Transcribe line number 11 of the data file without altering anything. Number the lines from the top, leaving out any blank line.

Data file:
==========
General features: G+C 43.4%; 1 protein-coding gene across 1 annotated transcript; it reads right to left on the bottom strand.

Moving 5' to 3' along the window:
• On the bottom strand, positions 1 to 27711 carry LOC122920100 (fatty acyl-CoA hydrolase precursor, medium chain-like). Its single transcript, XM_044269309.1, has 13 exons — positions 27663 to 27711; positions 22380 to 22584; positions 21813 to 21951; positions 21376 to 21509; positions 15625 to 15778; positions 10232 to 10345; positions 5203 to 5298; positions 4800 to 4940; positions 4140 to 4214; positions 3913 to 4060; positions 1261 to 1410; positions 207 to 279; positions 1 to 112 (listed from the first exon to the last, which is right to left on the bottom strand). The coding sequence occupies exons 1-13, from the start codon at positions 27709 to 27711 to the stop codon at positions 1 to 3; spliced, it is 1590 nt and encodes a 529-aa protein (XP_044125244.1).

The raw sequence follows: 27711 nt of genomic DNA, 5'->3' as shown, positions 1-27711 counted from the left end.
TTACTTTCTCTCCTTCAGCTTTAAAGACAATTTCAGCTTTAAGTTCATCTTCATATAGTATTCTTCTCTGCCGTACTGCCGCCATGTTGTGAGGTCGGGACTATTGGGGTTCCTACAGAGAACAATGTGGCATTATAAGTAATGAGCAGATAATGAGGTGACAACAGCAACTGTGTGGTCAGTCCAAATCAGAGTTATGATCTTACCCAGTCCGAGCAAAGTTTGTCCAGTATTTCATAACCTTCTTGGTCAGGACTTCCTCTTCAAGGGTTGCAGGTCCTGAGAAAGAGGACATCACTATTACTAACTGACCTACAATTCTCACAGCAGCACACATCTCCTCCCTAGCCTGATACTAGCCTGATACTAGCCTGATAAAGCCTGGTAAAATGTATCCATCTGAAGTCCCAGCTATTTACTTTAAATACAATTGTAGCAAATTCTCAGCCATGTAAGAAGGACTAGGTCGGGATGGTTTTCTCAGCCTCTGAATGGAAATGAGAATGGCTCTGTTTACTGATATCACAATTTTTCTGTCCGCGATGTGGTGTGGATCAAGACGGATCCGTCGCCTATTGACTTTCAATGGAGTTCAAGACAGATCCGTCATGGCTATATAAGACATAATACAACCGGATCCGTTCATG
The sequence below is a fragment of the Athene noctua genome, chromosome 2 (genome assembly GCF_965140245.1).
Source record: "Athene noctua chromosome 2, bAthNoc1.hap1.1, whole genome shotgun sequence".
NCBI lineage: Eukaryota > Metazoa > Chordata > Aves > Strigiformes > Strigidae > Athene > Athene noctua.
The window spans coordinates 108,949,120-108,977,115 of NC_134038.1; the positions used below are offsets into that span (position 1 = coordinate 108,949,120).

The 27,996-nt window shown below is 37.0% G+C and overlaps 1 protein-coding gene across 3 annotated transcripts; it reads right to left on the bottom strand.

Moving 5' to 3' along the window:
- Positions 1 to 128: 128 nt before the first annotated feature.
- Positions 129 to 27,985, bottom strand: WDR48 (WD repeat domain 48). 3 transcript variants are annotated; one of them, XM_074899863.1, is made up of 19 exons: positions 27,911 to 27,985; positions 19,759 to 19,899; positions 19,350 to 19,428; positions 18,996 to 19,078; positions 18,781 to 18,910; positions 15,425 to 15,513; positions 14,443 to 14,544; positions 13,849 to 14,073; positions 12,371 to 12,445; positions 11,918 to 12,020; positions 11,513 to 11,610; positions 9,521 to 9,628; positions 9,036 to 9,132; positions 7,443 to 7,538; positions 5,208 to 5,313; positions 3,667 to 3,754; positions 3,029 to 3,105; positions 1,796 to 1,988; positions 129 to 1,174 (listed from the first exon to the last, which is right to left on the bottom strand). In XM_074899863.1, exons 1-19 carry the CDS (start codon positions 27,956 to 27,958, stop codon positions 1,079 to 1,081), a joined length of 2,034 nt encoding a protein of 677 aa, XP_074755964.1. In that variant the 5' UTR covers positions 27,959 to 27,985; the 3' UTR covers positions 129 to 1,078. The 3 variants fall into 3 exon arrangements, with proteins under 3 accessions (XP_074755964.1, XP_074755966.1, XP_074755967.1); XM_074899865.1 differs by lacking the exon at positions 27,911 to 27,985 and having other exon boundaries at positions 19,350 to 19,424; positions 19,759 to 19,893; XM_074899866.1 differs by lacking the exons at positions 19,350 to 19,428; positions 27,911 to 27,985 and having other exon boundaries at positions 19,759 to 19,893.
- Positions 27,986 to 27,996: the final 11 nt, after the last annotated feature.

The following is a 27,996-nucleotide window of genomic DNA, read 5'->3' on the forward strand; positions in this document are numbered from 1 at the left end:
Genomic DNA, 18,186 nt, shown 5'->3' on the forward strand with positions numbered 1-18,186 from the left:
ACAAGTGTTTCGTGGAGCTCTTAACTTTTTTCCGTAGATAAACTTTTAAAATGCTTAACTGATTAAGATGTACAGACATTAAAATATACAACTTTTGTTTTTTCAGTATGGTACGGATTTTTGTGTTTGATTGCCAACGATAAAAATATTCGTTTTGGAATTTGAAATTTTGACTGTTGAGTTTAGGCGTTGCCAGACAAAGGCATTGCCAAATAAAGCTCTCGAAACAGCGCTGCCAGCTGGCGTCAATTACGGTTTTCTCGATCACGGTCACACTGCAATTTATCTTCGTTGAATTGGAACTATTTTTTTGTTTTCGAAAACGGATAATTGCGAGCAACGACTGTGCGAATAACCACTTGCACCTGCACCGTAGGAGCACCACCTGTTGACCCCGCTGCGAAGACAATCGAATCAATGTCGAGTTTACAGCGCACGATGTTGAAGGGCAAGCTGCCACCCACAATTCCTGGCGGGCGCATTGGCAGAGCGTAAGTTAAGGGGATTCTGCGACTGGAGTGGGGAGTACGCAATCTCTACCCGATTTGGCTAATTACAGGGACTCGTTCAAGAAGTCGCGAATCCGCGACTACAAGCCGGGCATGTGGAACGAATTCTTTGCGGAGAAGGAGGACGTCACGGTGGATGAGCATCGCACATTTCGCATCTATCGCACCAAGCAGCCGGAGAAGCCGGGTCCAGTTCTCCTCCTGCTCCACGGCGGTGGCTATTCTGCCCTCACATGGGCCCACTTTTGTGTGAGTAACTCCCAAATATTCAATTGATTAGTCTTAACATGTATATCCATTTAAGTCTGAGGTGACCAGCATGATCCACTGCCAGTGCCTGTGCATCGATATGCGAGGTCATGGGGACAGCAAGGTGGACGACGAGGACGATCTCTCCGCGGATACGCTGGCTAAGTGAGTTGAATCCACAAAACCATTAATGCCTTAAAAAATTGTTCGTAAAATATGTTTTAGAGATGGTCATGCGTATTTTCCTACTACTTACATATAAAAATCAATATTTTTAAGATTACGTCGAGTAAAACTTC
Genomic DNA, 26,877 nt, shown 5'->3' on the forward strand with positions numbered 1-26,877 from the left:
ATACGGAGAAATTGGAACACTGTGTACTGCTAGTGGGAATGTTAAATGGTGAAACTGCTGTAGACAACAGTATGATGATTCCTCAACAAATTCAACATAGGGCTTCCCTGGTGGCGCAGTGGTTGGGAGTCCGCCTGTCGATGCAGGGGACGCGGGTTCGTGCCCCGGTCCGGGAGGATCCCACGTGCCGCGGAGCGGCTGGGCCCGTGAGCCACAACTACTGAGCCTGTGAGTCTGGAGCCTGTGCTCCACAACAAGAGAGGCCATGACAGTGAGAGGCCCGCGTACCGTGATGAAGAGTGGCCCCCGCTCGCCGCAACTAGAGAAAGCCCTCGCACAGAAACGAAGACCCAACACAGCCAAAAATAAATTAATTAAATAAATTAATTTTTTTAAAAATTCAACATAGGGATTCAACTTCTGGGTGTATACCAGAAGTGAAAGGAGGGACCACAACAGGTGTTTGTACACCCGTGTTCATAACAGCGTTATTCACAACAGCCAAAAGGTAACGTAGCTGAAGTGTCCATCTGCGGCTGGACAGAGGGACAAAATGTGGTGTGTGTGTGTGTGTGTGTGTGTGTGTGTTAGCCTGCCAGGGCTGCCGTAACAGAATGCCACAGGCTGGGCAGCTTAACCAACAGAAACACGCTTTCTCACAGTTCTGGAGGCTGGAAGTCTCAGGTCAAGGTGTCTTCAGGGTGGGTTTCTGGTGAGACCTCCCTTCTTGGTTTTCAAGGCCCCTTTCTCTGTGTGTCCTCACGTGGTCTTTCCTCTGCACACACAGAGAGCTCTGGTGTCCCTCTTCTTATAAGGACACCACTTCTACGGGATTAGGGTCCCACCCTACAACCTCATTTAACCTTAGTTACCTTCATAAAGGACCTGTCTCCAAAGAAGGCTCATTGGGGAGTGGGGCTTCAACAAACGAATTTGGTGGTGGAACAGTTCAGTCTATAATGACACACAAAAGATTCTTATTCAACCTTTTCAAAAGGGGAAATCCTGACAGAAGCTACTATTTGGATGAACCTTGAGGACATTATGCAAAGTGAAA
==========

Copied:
Moving 5' to 3' along the window: